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What can 'blocking' be Used For?

For the examples in this chapter, a snapshot containing Dezyne models and C++ source code is available on Github.

In the tutorial on the usage of the ‘external’ keyword, we successfully implemented a RobustTimer component that maps an ‘external’ requires ITimer port to a regular provides ITimer port. In order to fully capture the possible behaviours that occur when considering the port to be ‘external’, an extra out-event was added to mark the end of the cancellation transaction:

Before

After

interface ITimer {
  extern long_integer $long$;
  enum State { Idle, Running, Stopping };
  in void start(long_integer milliseconds);
  in void cancel();
  out void timeout();

  behaviour {
    State state = State.Idle;

    [state.Idle] {
      on start: state = State.Running;
      on cancel: { }
    }

    [state.Running] {
      on start: illegal;
      on cancel: state = State.Idle;
      on inevitable: {
        state = State.Idle;
        timeout;
      }
    }
  }
}
interface ITimer {
  extern long_integer $long$;
  enum State { Idle, Running, Stopping };
  in void start(long_integer milliseconds);
  in void cancel();
  out void timeout();
  out void cancelled();

  behaviour {
    State state = State.Idle;

    [state.Idle] {
      on start: state = State.Running;
      on cancel: { cancelled; }
    }

    [state.Running] {
      on start: illegal;
      on cancel: state = State.Stopping;
      on inevitable: {
        state = State.Idle;
        timeout;
      }
    }
    [state.Stopping] {
      on start: illegal;
      on cancel: illegal;
      on inevitable: {
        state = State.Idle;
        cancelled;
      }
    }
  }
}

This addition allowed the RobustTimer component to determine whether the ‘external’ requires port was free of any delayed timeout events. This was required to ensure that a new Timer could safely be started after cancelling an older one.

However, this change also had implications for other components that require ITimer ports. Originally, one of the reasons to create the RobustTimer component was to hide the complexity paired with ‘external’ behaviours from the Controller component. Ultimately, due to the changes made to the ITimer interface to accommodate for extra behaviours, we still had to make changes to the Controller component. Handling the asynchronous cancelled event had to be added to the behaviour of the Controller.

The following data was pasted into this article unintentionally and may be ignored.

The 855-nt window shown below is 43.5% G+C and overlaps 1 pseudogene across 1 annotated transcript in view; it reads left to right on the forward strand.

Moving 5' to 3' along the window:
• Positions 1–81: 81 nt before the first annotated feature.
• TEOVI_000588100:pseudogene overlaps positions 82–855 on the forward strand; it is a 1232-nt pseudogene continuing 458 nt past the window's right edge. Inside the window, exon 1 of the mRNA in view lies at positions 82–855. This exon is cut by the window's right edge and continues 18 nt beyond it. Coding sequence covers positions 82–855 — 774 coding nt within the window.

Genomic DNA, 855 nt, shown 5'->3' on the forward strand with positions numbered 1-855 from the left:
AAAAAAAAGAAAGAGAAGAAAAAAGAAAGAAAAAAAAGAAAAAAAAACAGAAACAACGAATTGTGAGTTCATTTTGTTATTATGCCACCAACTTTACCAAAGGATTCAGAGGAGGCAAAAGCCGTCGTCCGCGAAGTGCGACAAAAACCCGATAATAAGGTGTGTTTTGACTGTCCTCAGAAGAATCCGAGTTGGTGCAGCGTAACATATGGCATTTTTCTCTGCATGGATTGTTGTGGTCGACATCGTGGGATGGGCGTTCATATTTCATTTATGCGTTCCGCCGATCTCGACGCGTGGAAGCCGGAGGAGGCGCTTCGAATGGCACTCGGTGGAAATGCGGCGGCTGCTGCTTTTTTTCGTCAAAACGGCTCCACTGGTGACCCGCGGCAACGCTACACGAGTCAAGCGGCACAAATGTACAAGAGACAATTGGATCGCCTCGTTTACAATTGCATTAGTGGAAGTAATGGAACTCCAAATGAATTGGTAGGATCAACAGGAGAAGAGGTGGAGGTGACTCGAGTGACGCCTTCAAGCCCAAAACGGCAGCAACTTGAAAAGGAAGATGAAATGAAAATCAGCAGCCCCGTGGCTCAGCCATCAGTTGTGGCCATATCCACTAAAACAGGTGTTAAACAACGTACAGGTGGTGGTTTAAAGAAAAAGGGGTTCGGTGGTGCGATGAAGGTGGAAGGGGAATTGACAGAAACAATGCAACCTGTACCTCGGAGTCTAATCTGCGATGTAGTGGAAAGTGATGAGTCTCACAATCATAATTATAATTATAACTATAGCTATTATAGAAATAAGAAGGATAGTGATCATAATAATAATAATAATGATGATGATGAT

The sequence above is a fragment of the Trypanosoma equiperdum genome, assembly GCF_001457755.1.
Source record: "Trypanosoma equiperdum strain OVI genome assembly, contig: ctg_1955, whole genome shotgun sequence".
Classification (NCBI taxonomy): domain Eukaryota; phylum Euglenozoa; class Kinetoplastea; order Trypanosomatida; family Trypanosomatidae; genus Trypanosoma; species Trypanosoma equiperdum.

This phenomenon where changes lower down in the chain of command influence top-level components is what we will refer to as contagious asynchronicity. Because of asynchronous behaviour that was added to one of the lower components in the System, components higher up in the System are forced to accommodate for this asynchronous behaviour as well.

This is not always a bad thing- sometimes it is actually desired to propagate such events upwards so that perceived state of a subcomponent is updated. However, there are also cases where this additional information on the state of a subcomponent is irrelevant and as such, you do not want to deal with the added asynchronous behaviour of components. This is where ‘blocking’ comes into play; using ‘blocking’, it becomes possible to convert certain asynchronous behaviour patterns to synchronous versions.

In the case of the RobustTimer, ‘blocking’ will allow you to implement the cancellation process in such a way that it appears synchronous over the provides port even though it is asynchronous with respect to its requires port. In the next chapter, you will learn how to perform such an implementation.

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